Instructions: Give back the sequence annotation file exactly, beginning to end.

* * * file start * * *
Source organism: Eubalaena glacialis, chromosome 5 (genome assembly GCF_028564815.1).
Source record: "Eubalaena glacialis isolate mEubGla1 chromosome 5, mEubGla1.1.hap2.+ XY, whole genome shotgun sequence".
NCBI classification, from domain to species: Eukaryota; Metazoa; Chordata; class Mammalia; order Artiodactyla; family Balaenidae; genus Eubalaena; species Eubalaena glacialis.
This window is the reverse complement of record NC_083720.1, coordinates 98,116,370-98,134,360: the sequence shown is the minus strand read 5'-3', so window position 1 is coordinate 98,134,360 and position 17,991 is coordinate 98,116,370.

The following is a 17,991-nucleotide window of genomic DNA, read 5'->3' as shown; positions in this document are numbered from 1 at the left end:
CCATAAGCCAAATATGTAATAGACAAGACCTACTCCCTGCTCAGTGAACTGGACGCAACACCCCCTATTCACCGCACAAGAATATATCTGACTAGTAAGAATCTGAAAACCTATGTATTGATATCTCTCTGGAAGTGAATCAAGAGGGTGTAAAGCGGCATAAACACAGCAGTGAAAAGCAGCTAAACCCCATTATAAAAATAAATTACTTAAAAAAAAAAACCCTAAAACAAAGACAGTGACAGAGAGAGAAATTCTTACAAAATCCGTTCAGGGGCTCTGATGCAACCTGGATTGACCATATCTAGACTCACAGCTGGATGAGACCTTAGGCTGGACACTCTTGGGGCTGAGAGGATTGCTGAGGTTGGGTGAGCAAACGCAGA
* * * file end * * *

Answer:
Source organism: Eubalaena glacialis, chromosome 5 (genome assembly GCF_028564815.1).
Source record: "Eubalaena glacialis isolate mEubGla1 chromosome 5, mEubGla1.1.hap2.+ XY, whole genome shotgun sequence".
NCBI classification, from domain to species: Eukaryota; Metazoa; Chordata; class Mammalia; order Artiodactyla; family Balaenidae; genus Eubalaena; species Eubalaena glacialis.
This window is the reverse complement of record NC_083720.1, coordinates 98,116,370-98,134,360: the sequence shown is the minus strand read 5'-3', so window position 1 is coordinate 98,134,360 and position 17,991 is coordinate 98,116,370.

The following is a 17,991-nucleotide window of genomic DNA, read 5'->3' as shown; positions in this document are numbered from 1 at the left end:
CCATAAGCCAAATATGTAATAGACAAGACCTACTCCCTGCTCAGTGAACTGGACGCAACACCCCCTATTCACCGCACAAGAATATATCTGACTAGTAAGAATCTGAAAACCTATGTATTGATATCTCTCTGGAAGTGAATCAAGAGGGTGTAAAGCGGCATAAACACAGCAGTGAAAAGCAGCTAAACCCCATTATAAAAATAAATTACTTAAAAAAAAAAACCCTAAAACAAAGACAGTGACAGAGAGAGAAATTCTTACAAAATCCGTTCAGGGGCTCTGATGCAACCTGGATTGACCATATCTAGACTCACAGCTGGATGAGACCTTAGGCTGGACACTCTTGGGGCTGAGAGGATTGCTGAGGTTGGGTGAGCAAACGCAGA